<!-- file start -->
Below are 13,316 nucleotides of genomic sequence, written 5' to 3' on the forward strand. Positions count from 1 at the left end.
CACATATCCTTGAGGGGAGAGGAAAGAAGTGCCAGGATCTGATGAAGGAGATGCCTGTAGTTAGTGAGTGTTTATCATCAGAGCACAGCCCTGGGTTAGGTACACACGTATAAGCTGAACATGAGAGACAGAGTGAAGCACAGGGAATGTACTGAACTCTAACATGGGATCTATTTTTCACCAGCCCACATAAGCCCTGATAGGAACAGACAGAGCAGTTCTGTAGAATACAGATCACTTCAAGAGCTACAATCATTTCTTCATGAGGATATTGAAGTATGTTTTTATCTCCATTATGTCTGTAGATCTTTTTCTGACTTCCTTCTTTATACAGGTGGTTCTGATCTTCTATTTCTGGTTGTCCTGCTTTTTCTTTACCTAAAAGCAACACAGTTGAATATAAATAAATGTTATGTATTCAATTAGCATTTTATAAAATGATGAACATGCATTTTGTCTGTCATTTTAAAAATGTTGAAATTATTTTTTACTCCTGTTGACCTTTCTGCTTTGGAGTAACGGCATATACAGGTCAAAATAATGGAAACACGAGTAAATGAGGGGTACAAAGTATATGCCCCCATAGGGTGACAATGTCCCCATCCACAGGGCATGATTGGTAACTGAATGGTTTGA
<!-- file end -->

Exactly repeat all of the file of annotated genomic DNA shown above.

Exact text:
Below are 13,316 nucleotides of genomic sequence, written 5' to 3' on the forward strand. Positions count from 1 at the left end.
CACATATCCTTGAGGGGAGAGGAAAGAAGTGCCAGGATCTGATGAAGGAGATGCCTGTAGTTAGTGAGTGTTTATCATCAGAGCACAGCCCTGGGTTAGGTACACACGTATAAGCTGAACATGAGAGACAGAGTGAAGCACAGGGAATGTACTGAACTCTAACATGGGATCTATTTTTCACCAGCCCACATAAGCCCTGATAGGAACAGACAGAGCAGTTCTGTAGAATACAGATCACTTCAAGAGCTACAATCATTTCTTCATGAGGATATTGAAGTATGTTTTTATCTCCATTATGTCTGTAGATCTTTTTCTGACTTCCTTCTTTATACAGGTGGTTCTGATCTTCTATTTCTGGTTGTCCTGCTTTTTCTTTACCTAAAAGCAACACAGTTGAATATAAATAAATGTTATGTATTCAATTAGCATTTTATAAAATGATGAACATGCATTTTGTCTGTCATTTTAAAAATGTTGAAATTATTTTTTACTCCTGTTGACCTTTCTGCTTTGGAGTAACGGCATATACAGGTCAAAATAATGGAAACACGAGTAAATGAGGGGTACAAAGTATATGCCCCCATAGGGTGACAATGTCCCCATCCACAGGGCATGATTGGTAACTGAATGGTTTGA